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Paediatr Respir Rev. 2015 Jun;16(3):174-81. doi: 10.1016/j.prrv.2014.11.002. Epub 2014 Nov 11.

Dental treatment for paediatric obstructive sleep apnea.

Author information

1
University of Sydney, Sydney, Australia. Research Fellow, Department of Respiratory and Sleep Medicine, Royal North Shore Hospital, and Sydney Medical School, University of Sydney, Sydney, Australia. Electronic address: jongiam1@hotmail.com.
2
Centre for Sleep Health & Research, Department of Respiratory and Sleep Medicine, Royal North Shore Hospital and Sydney Medical School, University of Sydney, Sydney, Australia. Electronic address: peter.cistulli@sydney.edu.au.

Abstract

Paediatric obstructive sleep apnea (OSA) is common and its prevalence is expected to increase due to the rise in childhood obesity. Recent research has shown that many children, both syndromic and non-syndromic, who exhibit mouth breathing as a result of upper airway obstruction, may also exhibit dentofacial anomalies. Although adenotonsillectomy and continuous positive airway pressure have been classically proposed as the primary treatment modalities for paediatric OSA, there are significant limitations to both therapies. Therefore newer treatment modalities are needed. Current research has focused on emerging dental treatment options for paediatric OSA, such as rapid maxillary expansion, oral appliances and distraction osteogenesis. However, there are few randomized trials assessing the effectiveness of these novel dental therapies for paediatric OSA, and hence further research is required to advance the field.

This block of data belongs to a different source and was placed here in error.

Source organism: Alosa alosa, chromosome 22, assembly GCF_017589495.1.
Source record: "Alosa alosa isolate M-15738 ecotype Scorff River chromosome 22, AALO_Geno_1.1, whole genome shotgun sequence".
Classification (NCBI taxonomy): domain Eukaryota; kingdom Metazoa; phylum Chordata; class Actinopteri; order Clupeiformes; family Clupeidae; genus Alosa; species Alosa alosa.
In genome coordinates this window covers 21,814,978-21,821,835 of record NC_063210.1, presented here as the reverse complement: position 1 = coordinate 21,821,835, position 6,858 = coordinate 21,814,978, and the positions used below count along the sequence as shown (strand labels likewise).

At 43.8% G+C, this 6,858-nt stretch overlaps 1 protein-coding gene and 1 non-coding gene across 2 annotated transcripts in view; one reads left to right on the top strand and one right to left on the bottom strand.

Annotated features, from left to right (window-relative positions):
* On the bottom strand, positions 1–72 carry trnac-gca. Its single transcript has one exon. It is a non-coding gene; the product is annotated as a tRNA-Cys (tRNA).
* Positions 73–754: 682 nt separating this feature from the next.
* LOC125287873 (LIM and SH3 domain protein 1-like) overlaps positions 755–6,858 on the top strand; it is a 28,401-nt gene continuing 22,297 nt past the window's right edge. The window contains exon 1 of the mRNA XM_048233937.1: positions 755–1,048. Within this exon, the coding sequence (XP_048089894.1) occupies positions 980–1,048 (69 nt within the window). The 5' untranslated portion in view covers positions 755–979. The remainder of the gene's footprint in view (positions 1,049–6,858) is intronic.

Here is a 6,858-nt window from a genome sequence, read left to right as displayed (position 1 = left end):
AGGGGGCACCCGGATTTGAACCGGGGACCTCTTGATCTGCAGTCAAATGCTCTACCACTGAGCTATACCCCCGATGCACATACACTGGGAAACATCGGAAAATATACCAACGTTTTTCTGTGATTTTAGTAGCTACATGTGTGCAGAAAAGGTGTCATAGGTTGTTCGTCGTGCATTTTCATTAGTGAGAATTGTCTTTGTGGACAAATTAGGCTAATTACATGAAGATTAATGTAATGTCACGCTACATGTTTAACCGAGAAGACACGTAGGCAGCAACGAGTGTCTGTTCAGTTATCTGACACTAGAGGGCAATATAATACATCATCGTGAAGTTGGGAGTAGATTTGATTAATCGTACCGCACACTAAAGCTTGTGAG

KEYWORDS:

Distraction Osteogenesis; Obstructive sleep apnea; Oral appliances; Rapid maxillary expansion

PMID:
25600076
DOI:
10.1016/j.prrv.2014.11.002
[Indexed for MEDLINE]

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